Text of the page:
Although, the Legislature provided that same care when it provided an effective date for New York’s no-fault law, Justice Dollinger, held:

This Court will not exalt form over substance and force the husband to file another complaint and then seek to consolidate them. The extra filing fees and motion practice are unnecessary.

One does wonder whether the amendment actually requires a spouse to wait the six months after the statute’s effective date while the parties’ are, as here, separated and involved in contested divorce litigation in order to satisfy an unstated requirement that the six months, themselves, can only begin after the date that no-fault claims are allowed to be commenced. If one is allowed to file a no-fault claim on October 12, 2010, one would think the six months can begin before the effective. Such is inconsistent with all of the cases granting no-fault divorces in actions commenced before April 12, 2011.

Moreover, such a requirement would appear to be inconsistent with the rationale behind the Court of Appeals decision in Gleason v. Gleason, 26 N.Y.2d 28 (1960), and other cases, which applied the 1966-enacted ground for divorce of living apart for two years pursuant to separation agreement or decree to periods before the statutes enactment [note: there are issues of statutory language also involved].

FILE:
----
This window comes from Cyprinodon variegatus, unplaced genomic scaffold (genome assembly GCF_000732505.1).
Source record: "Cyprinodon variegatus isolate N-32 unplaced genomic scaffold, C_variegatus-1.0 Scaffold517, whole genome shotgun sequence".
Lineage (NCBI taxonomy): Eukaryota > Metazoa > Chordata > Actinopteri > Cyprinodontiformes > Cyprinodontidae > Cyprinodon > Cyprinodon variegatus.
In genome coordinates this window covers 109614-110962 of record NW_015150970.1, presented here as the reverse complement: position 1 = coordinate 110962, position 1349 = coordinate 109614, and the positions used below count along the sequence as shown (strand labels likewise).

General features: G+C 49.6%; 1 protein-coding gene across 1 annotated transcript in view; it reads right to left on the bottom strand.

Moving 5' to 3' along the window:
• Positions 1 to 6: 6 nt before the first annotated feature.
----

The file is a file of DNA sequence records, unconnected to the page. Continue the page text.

Justice Dollinger also distinguished the majority’s opinion in Valladares, by recognizing that the 1980 Equitable Distribution Law actually changed the parties’ property rights. In G.C., Justice Dollinger noted, property rights would not be affected:

The new statute does not create greater rights for a spouse in a divorce, as the equitable distribution statute did in Valladares v. Valladares. The no-fault change provides a speedy method for establishing the grounds and does not obviate the wife’s right to insist on a trial regarding any and all financial issues related to the couple. The new change gives neither party any greater property rights. . . . For these reasons, the language of CPLR 3025(b), the lack of any prejudice to the wife’s property rights and the judicial command to “freely grant” such applications weigh heavily in favor of granting this motion.

Although Justice Dollinger mentioned and found no conflict with the decisions of Queens County Justice Markey in Granger v. Granger, and of Nassau County Justice Palmieri in Heinz v. Heinz, those decisions do not appear supportive. As Justice Markey noted: